The future of our republic is being decided, and by some quirk of history, a once-obscure Senate procedure is at the center of it.
The filibuster threatens the freedoms of every American, no matter the color of your skin, your gender, ZIP code, political party, or how much money you have (or don’t have) in the bank. The filibuster doesn't just mean a minority of senators can block critical legislation on everything from voting rights to the minimum wage. The filibuster undermines the basic principle that makes our democracy work: government of the people, by the people, for the people.
Many arguments have been advanced to defend the filibuster. That it was established by the Founding Fathers (false). That it fosters bipartisanship (history shows otherwise). That, without it, we might become a “parliamentary government” (nonsense). Others have argued that the filibuster is a necessary safety net – that while it may be stopping us from passing good legislation now, we will want it around when the other party tries to pass bad legislation later.
Voters are supposed to be in charge
But the people voted. They chose their representatives. We cannot simply sit on our hands doing nothing during critical national emergencies. It’s true that, perhaps, the other party will take power, and perhaps they will pass legislation that I believe would be bad for middle class families across our nation. But that’s how a democracy works.
As President Franklin D. Roosevelt said, “government is ourselves, and not an alien power over us. The ultimate rulers of our democracy are not a President and senators and congressmen and government officials, but the voters of this country.”
Our Constitution puts its trust in the American people. So do I. Democracy is an act of faith. America was an audacious gamble, what former President Barack Obama called the “audacity of hope;” a belief that we the people can build a better future together.
My parents, a maid and janitor, worked hard seven days a week, but for my whole life I cannot remember a time when they did not vote, because they knew the power of our democracy to give voice to the voiceless.
But when we allow a political faction to block critical legislation, it takes away that voice from the voters. No matter your political party, you should know that when you win a free and fair election, your representatives can govern.
Alexander Hamilton wrote that, in government, “there is commonly a necessity for action. The public business must, in some way or other, go forward.” When the minority is given control over the majority, the result is “poison” – “tedious delays; continual negotiation and intrigue; contemptible compromises of the public good.”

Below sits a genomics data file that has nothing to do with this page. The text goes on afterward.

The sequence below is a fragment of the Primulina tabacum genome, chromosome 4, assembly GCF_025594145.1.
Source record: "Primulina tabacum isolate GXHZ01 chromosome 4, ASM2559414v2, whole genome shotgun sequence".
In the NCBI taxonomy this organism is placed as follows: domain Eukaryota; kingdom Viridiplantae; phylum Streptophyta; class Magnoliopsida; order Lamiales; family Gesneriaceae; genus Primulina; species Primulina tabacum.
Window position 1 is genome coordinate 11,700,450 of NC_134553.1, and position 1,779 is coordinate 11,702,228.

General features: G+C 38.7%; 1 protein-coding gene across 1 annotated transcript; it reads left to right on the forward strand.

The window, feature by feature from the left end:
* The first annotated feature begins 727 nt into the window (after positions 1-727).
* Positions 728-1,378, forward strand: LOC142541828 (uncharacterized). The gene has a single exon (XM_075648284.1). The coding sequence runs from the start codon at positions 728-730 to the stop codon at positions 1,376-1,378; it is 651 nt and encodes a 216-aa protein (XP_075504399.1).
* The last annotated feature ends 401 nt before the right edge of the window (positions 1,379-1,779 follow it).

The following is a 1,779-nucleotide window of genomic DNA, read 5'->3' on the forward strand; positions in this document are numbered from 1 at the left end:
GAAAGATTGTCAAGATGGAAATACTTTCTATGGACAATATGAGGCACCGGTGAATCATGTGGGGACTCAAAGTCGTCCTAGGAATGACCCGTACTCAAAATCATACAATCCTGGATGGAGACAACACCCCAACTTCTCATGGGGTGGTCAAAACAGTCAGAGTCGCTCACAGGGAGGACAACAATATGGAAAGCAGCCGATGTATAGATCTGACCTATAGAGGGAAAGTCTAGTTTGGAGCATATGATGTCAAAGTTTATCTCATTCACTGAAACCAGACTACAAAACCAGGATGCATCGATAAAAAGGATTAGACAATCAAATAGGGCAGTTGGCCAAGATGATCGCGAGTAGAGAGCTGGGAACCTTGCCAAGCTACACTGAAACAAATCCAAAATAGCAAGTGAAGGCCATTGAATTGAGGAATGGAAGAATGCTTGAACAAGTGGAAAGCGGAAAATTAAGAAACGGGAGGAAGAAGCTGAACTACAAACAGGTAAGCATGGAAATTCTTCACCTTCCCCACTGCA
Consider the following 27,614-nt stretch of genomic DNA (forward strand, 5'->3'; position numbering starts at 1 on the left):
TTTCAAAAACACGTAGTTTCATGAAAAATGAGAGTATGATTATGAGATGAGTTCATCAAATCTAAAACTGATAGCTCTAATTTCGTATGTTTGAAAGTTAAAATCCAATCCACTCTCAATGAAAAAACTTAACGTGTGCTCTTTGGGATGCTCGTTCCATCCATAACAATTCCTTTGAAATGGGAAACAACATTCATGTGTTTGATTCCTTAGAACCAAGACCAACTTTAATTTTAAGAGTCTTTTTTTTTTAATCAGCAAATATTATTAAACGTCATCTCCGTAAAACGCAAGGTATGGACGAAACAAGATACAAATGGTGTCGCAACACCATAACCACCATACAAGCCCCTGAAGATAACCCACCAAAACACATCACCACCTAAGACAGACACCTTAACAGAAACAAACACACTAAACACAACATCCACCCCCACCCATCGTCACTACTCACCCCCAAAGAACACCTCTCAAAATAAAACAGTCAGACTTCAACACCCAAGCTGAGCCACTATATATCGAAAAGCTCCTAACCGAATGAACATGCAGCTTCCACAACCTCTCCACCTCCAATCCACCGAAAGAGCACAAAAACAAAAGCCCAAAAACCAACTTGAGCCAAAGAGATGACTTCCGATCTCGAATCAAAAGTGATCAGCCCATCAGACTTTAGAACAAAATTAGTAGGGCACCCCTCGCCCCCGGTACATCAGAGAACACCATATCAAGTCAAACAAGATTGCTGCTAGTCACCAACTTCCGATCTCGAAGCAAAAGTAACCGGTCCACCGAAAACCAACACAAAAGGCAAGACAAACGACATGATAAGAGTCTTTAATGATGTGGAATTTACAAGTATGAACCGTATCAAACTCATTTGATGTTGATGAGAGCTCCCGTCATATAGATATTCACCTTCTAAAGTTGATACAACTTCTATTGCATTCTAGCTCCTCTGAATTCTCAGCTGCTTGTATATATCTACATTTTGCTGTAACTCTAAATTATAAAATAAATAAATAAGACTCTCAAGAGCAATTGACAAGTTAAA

We've seen too many “tedious delays.” And those “contemptible compromises of the public good” define the filibuster’s history. It's no secret that the filibuster's main use over the last century has been to block efforts to make this country freer and fairer for all its citizens.
We need more democracy, not less
Anti-lynching legislation introduced in 1918 was, as the NAACP put it, “lynched by a filibuster” despite thousands of racist killings happening across the country. There is still no federal anti-lynching law over 100 years later. Opponents of the Civil Rights Act of 1964 blocked a vote for 60 days.
Today we face similar threats. Voting rights are under attack. Authoritarian impulses threaten the Constitution and the freedoms that generations of Americans have died to protect. Earlier this year, we saw a violent insurrection that tried to overturn a free and fair election. I worry that if we do not act to strengthen American democracy, we will see future violence as well.
Our challenges are great. But our ability to rise to those challenges is equally great. The solution to all our problems is more democracy, not less. More voting rights, more support for working families, more liberty and justice for all. Empower the people. Allow their representatives to work on their behalf. Trust in government of the people, by the people, for the people. When we embrace our heritage and our potential as a free people, we can accomplish anything – and we should do it with the majority. In the Senate, that's 51 votes.
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This article originally appeared on USA TODAY: Filibuster blocks minimum wage increase, voting rights for all Americans